Your point about rewrites is truly valid though. It concerns me a lot when I see the word. I think we can take some comfort in the fact that it is Frank Darabont’s name were saying, and not some no-name studio stooge. Also, bringing Alien into the discussion again, I believe the very existence of Ripley was down to a rewrite. The optimist inside me always remembers that Michael J. Fox wasn’t the original choice for Marty McFly in Back to the Future. They swapped out Eric Stoltz early on in filming, and one of the most iconic characters of the 80s was born.
    As always, I remain optimistic – I always want any film to impress me, otherwise there’s no point. But I can’t deny that your article hasn’t added to my concerns. I just hope the gambles pay off…

  4. Brandon Somma

    I mean, I’m gonna stay optimistic too, but there are always un-forseen variables that work out in the hell of production. When it comes down to it, no one has any idea if this film will actually be a success. The ideas presented are simply that, ideas.
    I didn’t care for ‘Monsters’, I went back and watched it before I wrote the article to see if my opinion was just stemming from me being arrogant, but I just can’t get into it. The guy can’t direct actors, and the script is not strong enough to hide the monsters so long. But again it’s all an opinion, so I’m not here trying to change anyones mind.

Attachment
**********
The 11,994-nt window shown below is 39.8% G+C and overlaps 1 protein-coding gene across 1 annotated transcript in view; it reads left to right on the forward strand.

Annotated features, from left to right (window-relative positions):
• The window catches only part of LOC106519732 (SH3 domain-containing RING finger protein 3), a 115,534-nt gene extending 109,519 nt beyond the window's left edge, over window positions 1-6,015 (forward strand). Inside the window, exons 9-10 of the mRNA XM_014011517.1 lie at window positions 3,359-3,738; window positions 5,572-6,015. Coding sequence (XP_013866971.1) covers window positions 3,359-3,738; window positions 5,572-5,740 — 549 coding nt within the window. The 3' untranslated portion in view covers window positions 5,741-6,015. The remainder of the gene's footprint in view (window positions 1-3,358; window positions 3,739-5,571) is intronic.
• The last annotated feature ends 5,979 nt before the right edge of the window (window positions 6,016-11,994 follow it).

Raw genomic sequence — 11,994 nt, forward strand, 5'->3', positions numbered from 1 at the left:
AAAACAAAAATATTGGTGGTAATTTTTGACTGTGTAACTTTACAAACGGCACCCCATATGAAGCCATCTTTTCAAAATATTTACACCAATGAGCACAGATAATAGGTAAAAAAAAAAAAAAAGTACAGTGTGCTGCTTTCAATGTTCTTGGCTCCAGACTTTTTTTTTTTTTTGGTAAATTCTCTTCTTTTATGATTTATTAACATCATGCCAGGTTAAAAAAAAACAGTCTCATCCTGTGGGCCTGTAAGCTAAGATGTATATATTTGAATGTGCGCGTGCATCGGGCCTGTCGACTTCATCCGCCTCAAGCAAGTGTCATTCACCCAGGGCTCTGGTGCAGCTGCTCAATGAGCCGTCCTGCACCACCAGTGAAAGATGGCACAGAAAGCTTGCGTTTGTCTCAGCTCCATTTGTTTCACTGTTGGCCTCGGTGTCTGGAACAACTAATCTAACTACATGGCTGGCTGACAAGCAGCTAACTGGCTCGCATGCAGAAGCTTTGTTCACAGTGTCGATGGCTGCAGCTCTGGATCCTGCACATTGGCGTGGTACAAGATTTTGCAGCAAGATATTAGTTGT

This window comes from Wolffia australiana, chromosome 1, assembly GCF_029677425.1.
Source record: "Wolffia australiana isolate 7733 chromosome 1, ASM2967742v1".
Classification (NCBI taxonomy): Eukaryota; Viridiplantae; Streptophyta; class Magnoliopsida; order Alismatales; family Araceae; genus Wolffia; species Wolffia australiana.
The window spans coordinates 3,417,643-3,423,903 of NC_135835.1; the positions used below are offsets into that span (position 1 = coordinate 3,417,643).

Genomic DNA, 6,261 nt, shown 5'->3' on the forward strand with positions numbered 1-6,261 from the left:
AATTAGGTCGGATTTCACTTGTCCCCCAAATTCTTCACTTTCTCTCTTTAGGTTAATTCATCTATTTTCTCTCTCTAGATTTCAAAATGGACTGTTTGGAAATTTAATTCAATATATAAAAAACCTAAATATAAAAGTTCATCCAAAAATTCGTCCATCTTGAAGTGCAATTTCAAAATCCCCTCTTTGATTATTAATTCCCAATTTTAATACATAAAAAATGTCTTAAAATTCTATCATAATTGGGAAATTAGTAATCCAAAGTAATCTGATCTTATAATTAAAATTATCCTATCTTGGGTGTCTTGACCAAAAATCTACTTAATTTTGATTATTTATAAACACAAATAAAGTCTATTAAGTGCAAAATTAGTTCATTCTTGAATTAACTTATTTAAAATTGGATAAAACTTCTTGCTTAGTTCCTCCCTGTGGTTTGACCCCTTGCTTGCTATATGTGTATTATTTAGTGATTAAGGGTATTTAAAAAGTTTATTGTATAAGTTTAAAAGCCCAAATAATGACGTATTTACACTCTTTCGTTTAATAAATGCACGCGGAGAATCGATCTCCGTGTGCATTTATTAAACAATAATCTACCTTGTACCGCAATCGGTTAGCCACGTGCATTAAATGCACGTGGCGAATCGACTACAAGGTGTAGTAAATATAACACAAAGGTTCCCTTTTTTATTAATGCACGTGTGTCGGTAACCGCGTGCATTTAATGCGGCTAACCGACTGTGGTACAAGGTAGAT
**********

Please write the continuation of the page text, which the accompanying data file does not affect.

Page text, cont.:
5. Eugene Tan

    I agree with Point 2. Point 1 is abit redundant and jumping to conclusions based on one example (besides, he has been handld well in the US in other visual mediums, like comics). I kind of agree with 3, since Hollywood just cares about mindless explosions, action and fanservice these days. But to say the Jspanese see a symbopl of the atom bomb when they see Godzilla, or he should always be this deep, dark symbol of nuclear folly, if false. The Japanese see Godzilla as this beloved character they want to see kick ass and blow monsters to space and buy vinyl toys of. While 1, maybe 2 Godzilla films portrat Godzilla as this embodiment of nuclear destruction, most portray him as an action hero/villain. I believe it should be the same for the Hollywood movie.